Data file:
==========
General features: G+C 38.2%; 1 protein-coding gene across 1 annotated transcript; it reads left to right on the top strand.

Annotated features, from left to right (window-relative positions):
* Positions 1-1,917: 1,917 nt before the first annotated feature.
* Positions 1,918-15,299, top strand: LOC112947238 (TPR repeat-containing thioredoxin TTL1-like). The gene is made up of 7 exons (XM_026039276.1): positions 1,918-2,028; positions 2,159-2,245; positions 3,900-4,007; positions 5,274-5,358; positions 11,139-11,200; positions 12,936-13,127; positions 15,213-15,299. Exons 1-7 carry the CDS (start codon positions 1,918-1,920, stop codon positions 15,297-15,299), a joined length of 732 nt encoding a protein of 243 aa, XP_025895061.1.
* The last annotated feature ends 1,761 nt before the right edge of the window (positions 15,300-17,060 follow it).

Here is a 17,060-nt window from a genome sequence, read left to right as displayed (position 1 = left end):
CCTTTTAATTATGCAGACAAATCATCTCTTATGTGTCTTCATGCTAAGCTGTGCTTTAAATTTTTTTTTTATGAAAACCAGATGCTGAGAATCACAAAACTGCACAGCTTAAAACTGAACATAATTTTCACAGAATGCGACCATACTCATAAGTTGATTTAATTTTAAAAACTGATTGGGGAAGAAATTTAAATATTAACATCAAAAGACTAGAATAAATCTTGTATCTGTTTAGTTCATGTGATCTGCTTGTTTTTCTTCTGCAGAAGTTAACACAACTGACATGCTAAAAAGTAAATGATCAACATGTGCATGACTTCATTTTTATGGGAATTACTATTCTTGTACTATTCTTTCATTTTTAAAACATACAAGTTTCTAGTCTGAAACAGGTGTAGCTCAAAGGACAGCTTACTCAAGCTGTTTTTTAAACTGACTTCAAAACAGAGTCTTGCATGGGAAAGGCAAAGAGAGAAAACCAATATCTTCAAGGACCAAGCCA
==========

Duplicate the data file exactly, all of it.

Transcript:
General features: G+C 38.2%; 1 protein-coding gene across 1 annotated transcript; it reads left to right on the top strand.

Annotated features, from left to right (window-relative positions):
* Positions 1-1,917: 1,917 nt before the first annotated feature.
* Positions 1,918-15,299, top strand: LOC112947238 (TPR repeat-containing thioredoxin TTL1-like). The gene is made up of 7 exons (XM_026039276.1): positions 1,918-2,028; positions 2,159-2,245; positions 3,900-4,007; positions 5,274-5,358; positions 11,139-11,200; positions 12,936-13,127; positions 15,213-15,299. Exons 1-7 carry the CDS (start codon positions 1,918-1,920, stop codon positions 15,297-15,299), a joined length of 732 nt encoding a protein of 243 aa, XP_025895061.1.
* The last annotated feature ends 1,761 nt before the right edge of the window (positions 15,300-17,060 follow it).

Here is a 17,060-nt window from a genome sequence, read left to right as displayed (position 1 = left end):
CCTTTTAATTATGCAGACAAATCATCTCTTATGTGTCTTCATGCTAAGCTGTGCTTTAAATTTTTTTTTTATGAAAACCAGATGCTGAGAATCACAAAACTGCACAGCTTAAAACTGAACATAATTTTCACAGAATGCGACCATACTCATAAGTTGATTTAATTTTAAAAACTGATTGGGGAAGAAATTTAAATATTAACATCAAAAGACTAGAATAAATCTTGTATCTGTTTAGTTCATGTGATCTGCTTGTTTTTCTTCTGCAGAAGTTAACACAACTGACATGCTAAAAAGTAAATGATCAACATGTGCATGACTTCATTTTTATGGGAATTACTATTCTTGTACTATTCTTTCATTTTTAAAACATACAAGTTTCTAGTCTGAAACAGGTGTAGCTCAAAGGACAGCTTACTCAAGCTGTTTTTTAAACTGACTTCAAAACAGAGTCTTGCATGGGAAAGGCAAAGAGAGAAAACCAATATCTTCAAGGACCAAGCCA